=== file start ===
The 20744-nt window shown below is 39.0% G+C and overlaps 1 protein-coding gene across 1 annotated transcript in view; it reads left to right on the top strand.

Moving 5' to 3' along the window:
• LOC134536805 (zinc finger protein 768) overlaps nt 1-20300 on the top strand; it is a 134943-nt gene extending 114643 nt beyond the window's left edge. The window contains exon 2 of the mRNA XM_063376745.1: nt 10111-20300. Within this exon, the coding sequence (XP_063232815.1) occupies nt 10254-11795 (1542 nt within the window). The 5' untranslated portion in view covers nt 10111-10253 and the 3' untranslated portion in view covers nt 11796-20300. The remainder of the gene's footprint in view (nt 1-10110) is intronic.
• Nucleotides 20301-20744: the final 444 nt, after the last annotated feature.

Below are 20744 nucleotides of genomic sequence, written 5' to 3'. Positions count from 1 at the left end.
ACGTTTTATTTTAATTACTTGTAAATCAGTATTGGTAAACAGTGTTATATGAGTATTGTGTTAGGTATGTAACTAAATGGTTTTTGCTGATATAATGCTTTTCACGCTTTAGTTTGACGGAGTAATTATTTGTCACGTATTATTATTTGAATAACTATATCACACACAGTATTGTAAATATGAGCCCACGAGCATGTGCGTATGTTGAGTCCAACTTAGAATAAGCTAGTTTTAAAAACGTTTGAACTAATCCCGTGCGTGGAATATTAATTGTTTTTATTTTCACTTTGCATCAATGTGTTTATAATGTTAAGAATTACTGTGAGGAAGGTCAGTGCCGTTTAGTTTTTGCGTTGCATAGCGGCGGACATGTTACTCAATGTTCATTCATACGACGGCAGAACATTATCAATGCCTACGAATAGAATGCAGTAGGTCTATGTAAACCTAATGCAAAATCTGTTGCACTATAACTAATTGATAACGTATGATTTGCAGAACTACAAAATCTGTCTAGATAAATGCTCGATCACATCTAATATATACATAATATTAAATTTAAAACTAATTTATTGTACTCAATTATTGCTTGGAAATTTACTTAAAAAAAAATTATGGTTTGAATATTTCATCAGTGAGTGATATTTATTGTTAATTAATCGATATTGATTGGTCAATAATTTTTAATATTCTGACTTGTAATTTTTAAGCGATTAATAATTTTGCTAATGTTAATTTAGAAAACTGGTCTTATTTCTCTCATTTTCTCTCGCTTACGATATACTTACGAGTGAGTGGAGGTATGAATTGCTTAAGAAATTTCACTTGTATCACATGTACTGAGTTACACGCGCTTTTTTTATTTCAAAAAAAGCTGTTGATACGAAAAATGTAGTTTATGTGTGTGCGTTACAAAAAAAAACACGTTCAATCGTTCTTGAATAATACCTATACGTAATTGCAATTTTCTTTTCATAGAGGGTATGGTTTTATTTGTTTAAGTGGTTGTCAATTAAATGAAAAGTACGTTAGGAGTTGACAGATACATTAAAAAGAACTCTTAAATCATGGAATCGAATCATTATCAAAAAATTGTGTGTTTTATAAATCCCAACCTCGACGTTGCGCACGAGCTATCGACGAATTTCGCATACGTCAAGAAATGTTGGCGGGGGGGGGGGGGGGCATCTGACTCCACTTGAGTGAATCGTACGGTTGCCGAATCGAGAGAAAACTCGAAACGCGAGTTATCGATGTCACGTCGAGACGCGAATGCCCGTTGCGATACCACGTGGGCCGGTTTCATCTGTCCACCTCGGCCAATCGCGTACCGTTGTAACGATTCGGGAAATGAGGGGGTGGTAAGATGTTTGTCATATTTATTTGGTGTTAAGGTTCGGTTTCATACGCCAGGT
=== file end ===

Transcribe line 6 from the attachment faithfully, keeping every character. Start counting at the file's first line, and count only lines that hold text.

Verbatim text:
ACGTTTTATTTTAATTACTTGTAAATCAGTATTGGTAAACAGTGTTATATGAGTATTGTGTTAGGTATGTAACTAAATGGTTTTTGCTGATATAATGCTTTTCACGCTTTAGTTTGACGGAGTAATTATTTGTCACGTATTATTATTTGAATAACTATATCACACACAGTATTGTAAATATGAGCCCACGAGCATGTGCGTATGTTGAGTCCAACTTAGAATAAGCTAGTTTTAAAAACGTTTGAACTAATCCCGTGCGTGGAATATTAATTGTTTTTATTTTCACTTTGCATCAATGTGTTTATAATGTTAAGAATTACTGTGAGGAAGGTCAGTGCCGTTTAGTTTTTGCGTTGCATAGCGGCGGACATGTTACTCAATGTTCATTCATACGACGGCAGAACATTATCAATGCCTACGAATAGAATGCAGTAGGTCTATGTAAACCTAATGCAAAATCTGTTGCACTATAACTAATTGATAACGTATGATTTGCAGAACTACAAAATCTGTCTAGATAAATGCTCGATCACATCTAATATATACATAATATTAAATTTAAAACTAATTTATTGTACTCAATTATTGCTTGGAAATTTACTTAAAAAAAAATTATGGTTTGAATATTTCATCAGTGAGTGATATTTATTGTTAATTAATCGATATTGATTGGTCAATAATTTTTAATATTCTGACTTGTAATTTTTAAGCGATTAATAATTTTGCTAATGTTAATTTAGAAAACTGGTCTTATTTCTCTCATTTTCTCTCGCTTACGATATACTTACGAGTGAGTGGAGGTATGAATTGCTTAAGAAATTTCACTTGTATCACATGTACTGAGTTACACGCGCTTTTTTTATTTCAAAAAAAGCTGTTGATACGAAAAATGTAGTTTATGTGTGTGCGTTACAAAAAAAAACACGTTCAATCGTTCTTGAATAATACCTATACGTAATTGCAATTTTCTTTTCATAGAGGGTATGGTTTTATTTGTTTAAGTGGTTGTCAATTAAATGAAAAGTACGTTAGGAGTTGACAGATACATTAAAAAGAACTCTTAAATCATGGAATCGAATCATTATCAAAAAATTGTGTGTTTTATAAATCCCAACCTCGACGTTGCGCACGAGCTATCGACGAATTTCGCATACGTCAAGAAATGTTGGCGGGGGGGGGGGGGGGCATCTGACTCCACTTGAGTGAATCGTACGGTTGCCGAATCGAGAGAAAACTCGAAACGCGAGTTATCGATGTCACGTCGAGACGCGAATGCCCGTTGCGATACCACGTGGGCCGGTTTCATCTGTCCACCTCGGCCAATCGCGTACCGTTGTAACGATTCGGGAAATGAGGGGGTGGTAAGATGTTTGTCATATTTATTTGGTGTTAAGGTTCGGTTTCATACGCCAGGT